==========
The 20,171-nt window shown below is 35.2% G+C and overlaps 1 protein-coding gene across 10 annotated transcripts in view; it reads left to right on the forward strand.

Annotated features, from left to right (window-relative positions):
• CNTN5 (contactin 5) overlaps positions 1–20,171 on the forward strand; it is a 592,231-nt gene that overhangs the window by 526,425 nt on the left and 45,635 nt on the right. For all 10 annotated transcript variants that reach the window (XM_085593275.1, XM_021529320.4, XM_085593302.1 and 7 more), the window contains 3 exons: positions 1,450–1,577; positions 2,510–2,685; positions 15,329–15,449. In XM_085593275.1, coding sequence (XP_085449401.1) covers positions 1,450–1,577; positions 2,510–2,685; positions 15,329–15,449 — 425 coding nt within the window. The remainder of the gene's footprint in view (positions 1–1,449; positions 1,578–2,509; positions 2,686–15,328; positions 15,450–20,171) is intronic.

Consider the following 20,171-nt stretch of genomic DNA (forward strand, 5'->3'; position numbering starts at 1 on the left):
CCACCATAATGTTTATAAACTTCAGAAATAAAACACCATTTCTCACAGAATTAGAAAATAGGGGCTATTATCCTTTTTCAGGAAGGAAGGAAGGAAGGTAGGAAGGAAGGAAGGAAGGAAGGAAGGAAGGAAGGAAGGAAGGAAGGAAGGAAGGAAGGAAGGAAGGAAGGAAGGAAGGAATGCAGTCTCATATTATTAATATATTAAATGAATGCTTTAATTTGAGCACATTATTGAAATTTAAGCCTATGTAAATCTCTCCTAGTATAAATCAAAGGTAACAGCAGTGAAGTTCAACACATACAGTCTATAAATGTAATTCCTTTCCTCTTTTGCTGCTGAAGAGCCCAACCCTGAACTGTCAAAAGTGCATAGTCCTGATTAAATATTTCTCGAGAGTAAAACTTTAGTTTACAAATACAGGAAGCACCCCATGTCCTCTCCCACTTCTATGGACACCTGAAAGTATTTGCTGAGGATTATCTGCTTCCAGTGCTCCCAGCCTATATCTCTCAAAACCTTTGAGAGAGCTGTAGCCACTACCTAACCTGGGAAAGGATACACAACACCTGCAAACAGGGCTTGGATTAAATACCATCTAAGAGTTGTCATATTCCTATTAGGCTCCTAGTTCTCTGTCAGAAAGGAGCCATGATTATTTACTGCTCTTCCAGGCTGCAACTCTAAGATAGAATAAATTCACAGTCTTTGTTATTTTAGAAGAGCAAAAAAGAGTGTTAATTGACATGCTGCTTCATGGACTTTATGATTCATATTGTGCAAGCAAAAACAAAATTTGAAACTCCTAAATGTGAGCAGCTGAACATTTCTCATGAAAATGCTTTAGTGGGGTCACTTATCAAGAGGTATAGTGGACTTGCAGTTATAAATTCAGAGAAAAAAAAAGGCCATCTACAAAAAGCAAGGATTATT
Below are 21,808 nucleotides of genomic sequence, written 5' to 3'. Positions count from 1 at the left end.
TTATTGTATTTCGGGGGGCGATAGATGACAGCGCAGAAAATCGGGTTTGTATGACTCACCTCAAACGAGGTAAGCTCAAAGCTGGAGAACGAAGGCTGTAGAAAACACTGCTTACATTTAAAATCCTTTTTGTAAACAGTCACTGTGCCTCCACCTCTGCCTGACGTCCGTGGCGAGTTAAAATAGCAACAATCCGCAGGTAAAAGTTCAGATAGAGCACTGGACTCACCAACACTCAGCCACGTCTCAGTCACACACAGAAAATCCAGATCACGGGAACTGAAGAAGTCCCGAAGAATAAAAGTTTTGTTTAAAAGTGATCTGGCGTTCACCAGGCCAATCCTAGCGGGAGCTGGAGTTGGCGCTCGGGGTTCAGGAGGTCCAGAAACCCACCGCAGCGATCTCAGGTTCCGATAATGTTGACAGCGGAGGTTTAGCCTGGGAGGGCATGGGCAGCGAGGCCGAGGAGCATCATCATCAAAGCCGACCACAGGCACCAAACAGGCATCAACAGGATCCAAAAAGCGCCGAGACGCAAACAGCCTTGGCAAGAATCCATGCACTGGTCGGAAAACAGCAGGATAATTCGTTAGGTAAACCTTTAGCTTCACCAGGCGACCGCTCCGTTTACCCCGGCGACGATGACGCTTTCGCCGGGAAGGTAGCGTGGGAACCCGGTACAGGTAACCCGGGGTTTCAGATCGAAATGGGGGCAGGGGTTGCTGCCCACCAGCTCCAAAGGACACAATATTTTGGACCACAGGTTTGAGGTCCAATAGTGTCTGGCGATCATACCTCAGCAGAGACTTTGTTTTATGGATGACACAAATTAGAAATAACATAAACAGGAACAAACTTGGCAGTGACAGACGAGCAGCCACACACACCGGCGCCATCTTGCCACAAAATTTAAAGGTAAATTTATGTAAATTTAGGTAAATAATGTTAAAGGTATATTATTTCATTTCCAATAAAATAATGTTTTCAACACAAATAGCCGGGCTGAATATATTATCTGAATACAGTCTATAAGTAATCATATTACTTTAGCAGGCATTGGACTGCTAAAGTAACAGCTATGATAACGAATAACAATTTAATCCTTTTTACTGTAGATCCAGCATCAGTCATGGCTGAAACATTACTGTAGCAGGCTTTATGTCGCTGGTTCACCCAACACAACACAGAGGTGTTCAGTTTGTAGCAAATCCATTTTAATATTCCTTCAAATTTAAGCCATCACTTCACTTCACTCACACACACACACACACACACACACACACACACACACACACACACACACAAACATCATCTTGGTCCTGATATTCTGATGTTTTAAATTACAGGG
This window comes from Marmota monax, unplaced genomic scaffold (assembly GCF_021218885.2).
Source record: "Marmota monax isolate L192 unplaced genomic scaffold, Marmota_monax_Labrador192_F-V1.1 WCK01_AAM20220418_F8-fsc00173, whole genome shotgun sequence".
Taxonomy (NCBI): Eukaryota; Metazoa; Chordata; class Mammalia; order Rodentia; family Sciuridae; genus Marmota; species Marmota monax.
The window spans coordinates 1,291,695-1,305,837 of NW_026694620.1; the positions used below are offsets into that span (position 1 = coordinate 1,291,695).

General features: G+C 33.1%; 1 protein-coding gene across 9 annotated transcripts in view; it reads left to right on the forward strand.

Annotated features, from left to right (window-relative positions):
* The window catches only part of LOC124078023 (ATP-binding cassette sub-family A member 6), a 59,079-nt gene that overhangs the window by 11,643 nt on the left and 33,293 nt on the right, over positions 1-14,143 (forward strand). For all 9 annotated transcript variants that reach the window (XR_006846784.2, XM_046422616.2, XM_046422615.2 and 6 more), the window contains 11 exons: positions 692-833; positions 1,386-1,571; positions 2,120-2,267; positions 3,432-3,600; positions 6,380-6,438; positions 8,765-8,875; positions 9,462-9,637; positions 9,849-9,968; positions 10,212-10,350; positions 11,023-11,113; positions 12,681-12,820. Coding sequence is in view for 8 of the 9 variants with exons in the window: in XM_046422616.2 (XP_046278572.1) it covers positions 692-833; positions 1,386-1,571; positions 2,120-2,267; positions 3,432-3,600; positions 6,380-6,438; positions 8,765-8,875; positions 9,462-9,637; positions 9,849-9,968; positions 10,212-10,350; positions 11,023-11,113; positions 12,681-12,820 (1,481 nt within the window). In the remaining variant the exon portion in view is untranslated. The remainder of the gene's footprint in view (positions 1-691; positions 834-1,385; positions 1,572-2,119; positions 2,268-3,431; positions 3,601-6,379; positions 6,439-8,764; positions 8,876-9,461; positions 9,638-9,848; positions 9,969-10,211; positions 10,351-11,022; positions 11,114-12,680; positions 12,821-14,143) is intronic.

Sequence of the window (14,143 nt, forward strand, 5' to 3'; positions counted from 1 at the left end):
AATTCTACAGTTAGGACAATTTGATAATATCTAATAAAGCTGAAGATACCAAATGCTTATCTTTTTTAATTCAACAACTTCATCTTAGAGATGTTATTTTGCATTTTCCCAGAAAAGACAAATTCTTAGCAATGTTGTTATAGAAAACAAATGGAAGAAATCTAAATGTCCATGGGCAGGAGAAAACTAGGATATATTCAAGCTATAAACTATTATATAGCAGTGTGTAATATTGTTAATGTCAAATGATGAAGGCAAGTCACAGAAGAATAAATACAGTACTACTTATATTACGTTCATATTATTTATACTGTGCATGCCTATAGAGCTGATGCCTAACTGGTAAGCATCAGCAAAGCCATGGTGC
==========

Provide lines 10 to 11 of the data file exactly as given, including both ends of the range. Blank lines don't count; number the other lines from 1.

Taxonomy (NCBI): Eukaryota; Metazoa; Chordata; class Mammalia; order Rodentia; family Sciuridae; genus Marmota; species Marmota monax.
The window spans coordinates 1,291,695-1,305,837 of NW_026694620.1; the positions used below are offsets into that span (position 1 = coordinate 1,291,695).